What is Gitflow
Git flow works with different branches to manage easily each phase of the software development, it’s suggested to be used when your software has the concept of “release”.
Below is the gitflow process in steps:
- All features are developed on “feature/” branches (or otherwise prefixed, a common pattern when used with an issue tracker is to prefix with an issue number).
- All pull requests are submitted to a common develop branch.
- Generally a group of approved features is merged into develop and when they are all complete a release branch is made off of develop, prefixed with “release/”.
- The release branch is tested, and any bug/regression fixes are merged directly into it.
- At deployment time, this release branch is merged back down into develop and master, and a tag is cut. This tag is named with semantic versioning and becomes the latest release.
- Any bugs/regressions found after the release is cut are dealt with using “hotfix/” prefixed branches, which are tested and merged in the same way as standard release/ branches.
- Idea is to push the feature as long as it is ready
- So, potentially, you can have multiple deploys each day.
- Benefit the client and obtain feedbacks faster
- Reduce the # of features in each deployment – easier to manage
- To achieve that, you need to have better tool and architecture
Is Gitflow fitting well with continuous deployment
Before you quickly draw the conclusion of it, lets try to do continuous deployment with gitflow. Here are the things we need to brainstorm:
- We need to automate deployment if we can – No problem we can define a commit trigger that will execute our automated tests. Once all of them are passed, the build system can create a docker image and deploy it to our production environment. Wait, should we do that on dev or master branch? Continuous Deployment is more in favor of doing it on the branch that we frequently commit to. It looks like we should do that in dev branch. But in gitflow, we decide what to get out via creating a release branch out from dev instead of getting each commit in dev pushed. So, the concept of the release may need to rethink more for continuous deployment.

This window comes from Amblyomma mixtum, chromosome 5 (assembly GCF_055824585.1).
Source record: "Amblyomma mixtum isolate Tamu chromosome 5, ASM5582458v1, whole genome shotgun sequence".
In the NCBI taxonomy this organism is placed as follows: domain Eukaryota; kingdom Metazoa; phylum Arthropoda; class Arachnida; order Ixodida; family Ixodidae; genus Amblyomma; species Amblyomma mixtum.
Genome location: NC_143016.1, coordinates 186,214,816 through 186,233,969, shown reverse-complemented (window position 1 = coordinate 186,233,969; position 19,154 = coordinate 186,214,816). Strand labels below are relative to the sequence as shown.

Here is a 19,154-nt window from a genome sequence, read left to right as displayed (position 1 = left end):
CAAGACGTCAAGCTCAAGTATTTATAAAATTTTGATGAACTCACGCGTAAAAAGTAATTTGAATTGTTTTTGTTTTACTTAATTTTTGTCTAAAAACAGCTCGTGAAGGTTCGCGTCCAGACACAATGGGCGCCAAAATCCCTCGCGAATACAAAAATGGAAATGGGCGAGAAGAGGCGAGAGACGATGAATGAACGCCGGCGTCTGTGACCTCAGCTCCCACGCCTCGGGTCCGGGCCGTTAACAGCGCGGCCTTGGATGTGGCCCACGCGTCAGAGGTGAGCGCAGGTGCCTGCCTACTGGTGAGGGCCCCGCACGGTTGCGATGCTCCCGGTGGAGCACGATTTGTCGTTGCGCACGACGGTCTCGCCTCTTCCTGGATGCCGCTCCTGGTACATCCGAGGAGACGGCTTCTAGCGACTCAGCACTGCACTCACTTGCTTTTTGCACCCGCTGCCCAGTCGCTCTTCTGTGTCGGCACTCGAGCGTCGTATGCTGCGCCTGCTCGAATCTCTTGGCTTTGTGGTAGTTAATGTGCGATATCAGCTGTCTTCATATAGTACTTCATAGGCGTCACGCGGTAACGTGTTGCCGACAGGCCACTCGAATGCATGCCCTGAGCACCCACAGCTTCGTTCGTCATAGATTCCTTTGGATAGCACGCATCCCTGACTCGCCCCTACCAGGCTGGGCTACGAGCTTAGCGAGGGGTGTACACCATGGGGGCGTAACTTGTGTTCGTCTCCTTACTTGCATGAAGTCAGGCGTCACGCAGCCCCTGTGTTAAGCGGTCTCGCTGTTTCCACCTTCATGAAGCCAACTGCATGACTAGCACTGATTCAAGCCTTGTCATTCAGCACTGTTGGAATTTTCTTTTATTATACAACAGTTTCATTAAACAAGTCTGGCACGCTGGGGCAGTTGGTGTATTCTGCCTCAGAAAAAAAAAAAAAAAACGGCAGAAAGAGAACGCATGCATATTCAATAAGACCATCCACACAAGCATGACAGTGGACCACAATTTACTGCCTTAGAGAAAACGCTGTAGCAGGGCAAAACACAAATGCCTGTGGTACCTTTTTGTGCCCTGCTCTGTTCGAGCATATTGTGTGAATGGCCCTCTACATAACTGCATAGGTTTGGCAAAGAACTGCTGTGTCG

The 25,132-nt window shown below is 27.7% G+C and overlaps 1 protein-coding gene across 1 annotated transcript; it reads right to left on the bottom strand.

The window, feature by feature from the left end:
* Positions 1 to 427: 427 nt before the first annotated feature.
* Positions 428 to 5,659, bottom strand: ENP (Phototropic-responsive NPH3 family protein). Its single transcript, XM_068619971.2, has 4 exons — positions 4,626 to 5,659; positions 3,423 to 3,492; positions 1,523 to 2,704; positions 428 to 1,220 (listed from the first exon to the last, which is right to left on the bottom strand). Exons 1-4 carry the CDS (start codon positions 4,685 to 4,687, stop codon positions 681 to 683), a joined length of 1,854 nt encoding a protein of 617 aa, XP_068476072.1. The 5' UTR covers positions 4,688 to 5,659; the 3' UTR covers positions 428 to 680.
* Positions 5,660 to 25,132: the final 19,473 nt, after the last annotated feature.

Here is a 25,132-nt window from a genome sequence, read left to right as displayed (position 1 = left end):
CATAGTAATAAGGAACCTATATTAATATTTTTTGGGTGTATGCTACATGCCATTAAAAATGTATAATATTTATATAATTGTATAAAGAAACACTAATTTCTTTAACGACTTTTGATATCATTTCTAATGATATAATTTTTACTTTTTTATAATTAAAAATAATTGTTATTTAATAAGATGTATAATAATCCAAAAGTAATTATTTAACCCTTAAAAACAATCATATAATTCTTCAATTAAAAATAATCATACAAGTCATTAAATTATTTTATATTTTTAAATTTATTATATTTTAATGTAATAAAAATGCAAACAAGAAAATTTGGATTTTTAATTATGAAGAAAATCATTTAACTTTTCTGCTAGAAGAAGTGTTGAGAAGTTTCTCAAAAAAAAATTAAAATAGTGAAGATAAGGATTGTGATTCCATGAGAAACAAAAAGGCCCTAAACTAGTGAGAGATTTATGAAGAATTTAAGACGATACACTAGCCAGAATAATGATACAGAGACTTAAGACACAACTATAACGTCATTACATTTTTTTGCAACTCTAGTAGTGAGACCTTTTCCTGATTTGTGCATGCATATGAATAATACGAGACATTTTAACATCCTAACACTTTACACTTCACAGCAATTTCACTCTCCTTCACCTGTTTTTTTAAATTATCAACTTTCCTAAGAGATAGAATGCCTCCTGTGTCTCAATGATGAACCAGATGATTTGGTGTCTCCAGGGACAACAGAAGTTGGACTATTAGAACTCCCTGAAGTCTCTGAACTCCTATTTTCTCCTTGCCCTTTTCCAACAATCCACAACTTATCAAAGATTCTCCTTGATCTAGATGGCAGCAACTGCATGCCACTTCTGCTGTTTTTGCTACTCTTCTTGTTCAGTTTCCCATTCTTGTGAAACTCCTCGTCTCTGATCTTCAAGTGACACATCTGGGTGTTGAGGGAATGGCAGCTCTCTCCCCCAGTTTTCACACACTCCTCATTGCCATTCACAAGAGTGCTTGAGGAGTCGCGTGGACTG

- Can we do that daily? – That is not going to be easy as we have a bi-weekly sprint process and we commit to dev branch thru pull request. The process involves pull request, code review, automated test, cut a release branch from dev, test it in staging env, fix issues if we see, merge back to master and dev, tag the master and deploy the tag. The process takes time and it is not easy to do that daily as the overhead I just describe is not trivial. It is better bundle a set of tickets and release them as a whole. But for Continuous Deployment, each commit they want to automate the test. If passed, it will be automatically pushed out in production. The process is much lightweight and less in human decision.
- How about doing it more than multiple times a day? – What? How can you get your feature out that fast? The overhead mentioned above makes once a day a challenge needless to say few times a day! At the end of the day, all tasks need to be fully done and tested at the minimum before getting it out right?
You may notice that GitFlow is not really fitting into the continuous deployment. In fact, Github is not using git-flow b/c it is practicing continuous deployment. The flow that Github is using called Github Flow.
Here comes Github Flow
The main concepts behind the Github flow are:
- Anything in the master branch is deployable.
- To work on something new, create a descriptively named branch off of master.
- Commit to that branch locally and regularly push your work to the same named branch on the server
- When you need feedback or help, or you think the branch is ready for merging, open a pull request
- After someone else has reviewed and signed off on the feature, you can merge it into master
- Once it is merged and pushed to master, you can and should deploy immediately
You can tell it is pretty much the same as gitflow with a major difference. What is that? Develop branch is gone!
Github has modified the flow a bit and now they deploy the feature branch after review directly to production before merge back to master.